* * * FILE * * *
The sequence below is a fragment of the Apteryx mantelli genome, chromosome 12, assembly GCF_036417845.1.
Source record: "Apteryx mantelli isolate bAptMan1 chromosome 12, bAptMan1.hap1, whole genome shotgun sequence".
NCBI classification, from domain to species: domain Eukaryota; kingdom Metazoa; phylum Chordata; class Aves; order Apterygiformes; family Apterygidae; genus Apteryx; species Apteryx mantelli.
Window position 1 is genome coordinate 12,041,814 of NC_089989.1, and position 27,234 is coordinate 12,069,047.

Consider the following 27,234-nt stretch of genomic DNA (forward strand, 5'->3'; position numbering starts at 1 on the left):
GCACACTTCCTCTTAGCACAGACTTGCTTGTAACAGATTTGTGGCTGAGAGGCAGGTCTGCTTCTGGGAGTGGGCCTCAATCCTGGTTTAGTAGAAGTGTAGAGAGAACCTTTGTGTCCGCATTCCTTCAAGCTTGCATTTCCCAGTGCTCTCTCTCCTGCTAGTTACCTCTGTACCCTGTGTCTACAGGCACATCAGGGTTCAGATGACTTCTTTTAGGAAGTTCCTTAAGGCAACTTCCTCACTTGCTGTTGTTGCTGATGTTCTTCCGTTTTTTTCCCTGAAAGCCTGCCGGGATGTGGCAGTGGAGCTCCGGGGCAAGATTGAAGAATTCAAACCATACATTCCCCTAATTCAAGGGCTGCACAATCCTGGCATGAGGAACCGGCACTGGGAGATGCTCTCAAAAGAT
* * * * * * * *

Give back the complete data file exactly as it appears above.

The sequence below is a fragment of the Apteryx mantelli genome, chromosome 12, assembly GCF_036417845.1.
Source record: "Apteryx mantelli isolate bAptMan1 chromosome 12, bAptMan1.hap1, whole genome shotgun sequence".
NCBI classification, from domain to species: domain Eukaryota; kingdom Metazoa; phylum Chordata; class Aves; order Apterygiformes; family Apterygidae; genus Apteryx; species Apteryx mantelli.
Window position 1 is genome coordinate 12,041,814 of NC_089989.1, and position 27,234 is coordinate 12,069,047.

Consider the following 27,234-nt stretch of genomic DNA (forward strand, 5'->3'; position numbering starts at 1 on the left):
GCACACTTCCTCTTAGCACAGACTTGCTTGTAACAGATTTGTGGCTGAGAGGCAGGTCTGCTTCTGGGAGTGGGCCTCAATCCTGGTTTAGTAGAAGTGTAGAGAGAACCTTTGTGTCCGCATTCCTTCAAGCTTGCATTTCCCAGTGCTCTCTCTCCTGCTAGTTACCTCTGTACCCTGTGTCTACAGGCACATCAGGGTTCAGATGACTTCTTTTAGGAAGTTCCTTAAGGCAACTTCCTCACTTGCTGTTGTTGCTGATGTTCTTCCGTTTTTTTCCCTGAAAGCCTGCCGGGATGTGGCAGTGGAGCTCCGGGGCAAGATTGAAGAATTCAAACCATACATTCCCCTAATTCAAGGGCTGCACAATCCTGGCATGAGGAACCGGCACTGGGAGATGCTCTCAAAAGAT